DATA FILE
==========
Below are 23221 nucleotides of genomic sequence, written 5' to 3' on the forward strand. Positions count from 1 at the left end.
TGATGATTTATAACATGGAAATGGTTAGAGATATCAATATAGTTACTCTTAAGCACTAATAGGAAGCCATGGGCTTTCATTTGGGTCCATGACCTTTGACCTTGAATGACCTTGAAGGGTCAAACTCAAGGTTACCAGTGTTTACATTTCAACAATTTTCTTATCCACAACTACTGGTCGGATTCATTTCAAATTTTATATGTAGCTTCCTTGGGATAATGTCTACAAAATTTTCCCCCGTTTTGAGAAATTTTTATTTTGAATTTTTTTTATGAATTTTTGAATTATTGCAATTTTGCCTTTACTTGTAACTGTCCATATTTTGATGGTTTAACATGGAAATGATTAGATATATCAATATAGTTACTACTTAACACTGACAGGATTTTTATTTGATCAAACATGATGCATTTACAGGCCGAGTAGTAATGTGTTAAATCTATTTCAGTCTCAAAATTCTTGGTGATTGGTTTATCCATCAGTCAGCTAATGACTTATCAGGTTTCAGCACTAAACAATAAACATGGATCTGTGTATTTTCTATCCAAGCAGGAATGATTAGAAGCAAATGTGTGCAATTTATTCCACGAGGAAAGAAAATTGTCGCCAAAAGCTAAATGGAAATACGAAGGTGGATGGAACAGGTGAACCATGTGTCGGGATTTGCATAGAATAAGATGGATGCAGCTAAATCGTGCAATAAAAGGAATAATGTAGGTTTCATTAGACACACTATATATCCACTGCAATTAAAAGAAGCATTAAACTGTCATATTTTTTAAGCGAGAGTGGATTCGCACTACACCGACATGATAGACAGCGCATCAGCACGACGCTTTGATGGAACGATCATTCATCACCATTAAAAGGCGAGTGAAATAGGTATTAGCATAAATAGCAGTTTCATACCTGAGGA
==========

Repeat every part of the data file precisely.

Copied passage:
Below are 23221 nucleotides of genomic sequence, written 5' to 3' on the forward strand. Positions count from 1 at the left end.
TGATGATTTATAACATGGAAATGGTTAGAGATATCAATATAGTTACTCTTAAGCACTAATAGGAAGCCATGGGCTTTCATTTGGGTCCATGACCTTTGACCTTGAATGACCTTGAAGGGTCAAACTCAAGGTTACCAGTGTTTACATTTCAACAATTTTCTTATCCACAACTACTGGTCGGATTCATTTCAAATTTTATATGTAGCTTCCTTGGGATAATGTCTACAAAATTTTCCCCCGTTTTGAGAAATTTTTATTTTGAATTTTTTTTATGAATTTTTGAATTATTGCAATTTTGCCTTTACTTGTAACTGTCCATATTTTGATGGTTTAACATGGAAATGATTAGATATATCAATATAGTTACTACTTAACACTGACAGGATTTTTATTTGATCAAACATGATGCATTTACAGGCCGAGTAGTAATGTGTTAAATCTATTTCAGTCTCAAAATTCTTGGTGATTGGTTTATCCATCAGTCAGCTAATGACTTATCAGGTTTCAGCACTAAACAATAAACATGGATCTGTGTATTTTCTATCCAAGCAGGAATGATTAGAAGCAAATGTGTGCAATTTATTCCACGAGGAAAGAAAATTGTCGCCAAAAGCTAAATGGAAATACGAAGGTGGATGGAACAGGTGAACCATGTGTCGGGATTTGCATAGAATAAGATGGATGCAGCTAAATCGTGCAATAAAAGGAATAATGTAGGTTTCATTAGACACACTATATATCCACTGCAATTAAAAGAAGCATTAAACTGTCATATTTTTTAAGCGAGAGTGGATTCGCACTACACCGACATGATAGACAGCGCATCAGCACGACGCTTTGATGGAACGATCATTCATCACCATTAAAAGGCGAGTGAAATAGGTATTAGCATAAATAGCAGTTTCATACCTGAGGA